George Jenkins

About the Artist

John George Jenkins was born in the small town of Wilkie, Saskatchewan, in 1920. He grew up on his father’s farm near Lloydminster, which straddles the Saskatchewan-Alberta border. Jenkins spent three years in the Canadian Army during World War II, including service overseas, before returning to Lloydminster. He then moved to Vancouver Island, where he worked in logging camps and lumber mills.

Jenkins always felt a close affinity to nature, which he expressed through  drawingDepiction of shapes and forms on a surface chiefly by means of lines. Colour and shading may be included. A major fine art technique in itself, drawing is the basis of all pictorial representation, and an early step in most art activities. Though an integral part of most painting, drawing is generally differentiated from painting by the dominance of line over mass. There are many sorts of drawing techniques, varying according to the effect the artist wants, and depending on whether the drawing is an end in itself — an independent and finished work of art -- or a preliminary to some other medium or form — although distinct from the final product, such drawings also have intrinsic artistic value. Preliminary drawings include various exercises (e.g., contour drawing, gesture drawing, figure drawing, drawing from the flat), as well as sketches and studies, cartoons and underdrawings. (Artlex.com)  and painting. He began to paint while living and working on Vancouver Island, but it was only after he returned to Saskatchewan for a visit in 1969 that he decided to become a full-time painter, at age 49. “The landscape hit me in a powerful way, absorbed me,” he said. “Then I got into  paintingWorks of art made with paint on a surface. Often the surface, also called a support, is either a tightly stretched piece of canvas or a panel. How the ground (on which paint is applied) is prepared on the support depends greatly on the type of paint to be used. Paintings are usually intended to be placed in frames, and exhibited on walls, but there have been plenty of exceptions. Also, the act of painting, which may involve a wide range of techniques and materials, along with the artist's other concerns which effect the content of a work. (Artlex.com)  for my life work.”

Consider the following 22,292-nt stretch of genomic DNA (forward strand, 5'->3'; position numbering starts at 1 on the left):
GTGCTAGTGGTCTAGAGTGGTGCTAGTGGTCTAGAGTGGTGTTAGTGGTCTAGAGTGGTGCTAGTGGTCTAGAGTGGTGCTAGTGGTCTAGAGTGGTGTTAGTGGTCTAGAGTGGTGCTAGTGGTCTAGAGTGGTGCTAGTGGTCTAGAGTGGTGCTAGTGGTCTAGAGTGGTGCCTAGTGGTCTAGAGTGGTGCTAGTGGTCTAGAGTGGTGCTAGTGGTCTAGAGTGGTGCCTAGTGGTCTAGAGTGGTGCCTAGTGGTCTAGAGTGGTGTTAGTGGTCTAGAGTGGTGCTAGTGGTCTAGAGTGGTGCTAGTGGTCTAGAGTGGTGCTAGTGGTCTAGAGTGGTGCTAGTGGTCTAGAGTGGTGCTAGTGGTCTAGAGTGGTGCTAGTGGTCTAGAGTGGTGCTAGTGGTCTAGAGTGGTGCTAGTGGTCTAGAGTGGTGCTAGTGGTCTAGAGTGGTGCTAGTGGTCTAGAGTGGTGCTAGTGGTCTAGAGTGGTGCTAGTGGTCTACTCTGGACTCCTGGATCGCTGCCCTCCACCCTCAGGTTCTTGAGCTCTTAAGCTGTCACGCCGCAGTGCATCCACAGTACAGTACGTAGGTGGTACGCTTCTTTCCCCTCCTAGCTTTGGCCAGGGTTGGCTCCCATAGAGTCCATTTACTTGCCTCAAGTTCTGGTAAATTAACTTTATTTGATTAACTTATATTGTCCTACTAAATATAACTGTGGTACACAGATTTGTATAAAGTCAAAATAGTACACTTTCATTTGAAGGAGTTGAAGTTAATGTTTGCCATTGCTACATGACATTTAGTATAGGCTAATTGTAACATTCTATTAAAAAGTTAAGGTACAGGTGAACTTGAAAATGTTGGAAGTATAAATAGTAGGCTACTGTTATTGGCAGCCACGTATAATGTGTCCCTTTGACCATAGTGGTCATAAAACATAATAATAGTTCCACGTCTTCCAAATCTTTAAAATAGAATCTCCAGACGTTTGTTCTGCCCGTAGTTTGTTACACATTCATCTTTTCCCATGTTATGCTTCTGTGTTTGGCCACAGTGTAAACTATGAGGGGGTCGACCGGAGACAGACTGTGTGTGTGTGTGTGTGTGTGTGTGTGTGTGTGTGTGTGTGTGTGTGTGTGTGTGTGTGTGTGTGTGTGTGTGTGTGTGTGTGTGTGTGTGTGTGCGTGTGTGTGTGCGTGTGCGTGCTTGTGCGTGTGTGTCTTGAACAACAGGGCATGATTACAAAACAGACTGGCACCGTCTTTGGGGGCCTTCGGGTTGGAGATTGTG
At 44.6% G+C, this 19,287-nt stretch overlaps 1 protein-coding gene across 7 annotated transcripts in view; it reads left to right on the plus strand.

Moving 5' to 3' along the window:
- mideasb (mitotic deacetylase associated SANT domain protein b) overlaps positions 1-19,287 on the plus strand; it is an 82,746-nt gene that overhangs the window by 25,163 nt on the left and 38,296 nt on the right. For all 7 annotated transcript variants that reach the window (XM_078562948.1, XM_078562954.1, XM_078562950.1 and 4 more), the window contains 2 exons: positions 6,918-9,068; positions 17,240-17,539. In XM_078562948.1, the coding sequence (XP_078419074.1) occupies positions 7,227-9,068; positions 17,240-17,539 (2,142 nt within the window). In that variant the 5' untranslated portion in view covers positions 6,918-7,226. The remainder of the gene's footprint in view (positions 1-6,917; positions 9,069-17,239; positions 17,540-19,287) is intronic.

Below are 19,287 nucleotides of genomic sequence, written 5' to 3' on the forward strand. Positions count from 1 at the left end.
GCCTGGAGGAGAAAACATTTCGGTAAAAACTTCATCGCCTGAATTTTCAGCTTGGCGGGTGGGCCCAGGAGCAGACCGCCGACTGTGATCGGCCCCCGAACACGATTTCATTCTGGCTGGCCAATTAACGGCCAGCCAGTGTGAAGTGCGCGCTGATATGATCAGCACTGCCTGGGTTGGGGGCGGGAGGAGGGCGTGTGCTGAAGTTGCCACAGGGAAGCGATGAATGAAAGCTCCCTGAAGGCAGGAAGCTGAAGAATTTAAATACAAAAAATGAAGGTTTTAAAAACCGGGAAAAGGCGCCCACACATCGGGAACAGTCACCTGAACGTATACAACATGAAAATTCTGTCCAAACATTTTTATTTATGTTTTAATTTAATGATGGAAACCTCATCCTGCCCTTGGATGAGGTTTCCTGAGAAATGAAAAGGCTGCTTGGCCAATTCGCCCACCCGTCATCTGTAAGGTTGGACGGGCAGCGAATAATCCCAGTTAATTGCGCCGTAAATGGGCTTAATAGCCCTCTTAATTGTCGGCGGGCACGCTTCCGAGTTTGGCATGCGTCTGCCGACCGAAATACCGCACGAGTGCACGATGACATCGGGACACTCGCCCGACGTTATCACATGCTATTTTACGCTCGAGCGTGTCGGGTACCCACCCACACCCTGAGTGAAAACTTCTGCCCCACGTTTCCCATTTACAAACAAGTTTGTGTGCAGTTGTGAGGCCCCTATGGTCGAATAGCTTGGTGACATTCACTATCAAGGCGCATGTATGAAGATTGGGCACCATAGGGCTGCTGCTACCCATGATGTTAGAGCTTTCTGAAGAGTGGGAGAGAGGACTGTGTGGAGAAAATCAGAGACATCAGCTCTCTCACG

Jenkins’ life work revolved around capturing in his paintings the  rhythmPrinciple of design where elements are repeated to create the illusion of movement. There are five kinds of rhythm: random, regular, alternating, progressive and flowing.  of the seasons on the prairies, which “change suddenly and distinctly. Spring is best,” he noted, “with new life beginning everywhere. It is emotionally stimulating, even though one knows the harder times of fall and winter must come. I try to show this in my work.” (Agghazy Gallery, 1979)

Jenkins was a self-taught painter; he learned by reading, looking and doing. He perfected his method of painting - which he called “abstract realism” - by eliminating what he considered to be inessential details and taking great care in painting what remained. “Objects appear with an unnatural, dream-like clarity that gives the paintings an eerie, abstracted look,” he said of the effect he sought to achieve.

Jenkins also believed an artist should have a social and political point of view that was reflected in his or her work. “A plough in a field can be a landscape,” Jenkins said, “but the abandoned field in the  backgroundPart of the picture plane that seems to be farthest from the viewer.  gives the painting social significance and the work takes on an entirely different meaning.” (Rees, 1984)


Canadian Heritage University of Regina Mackenzie Art Gallery Mendel Art Gallery Sask Learning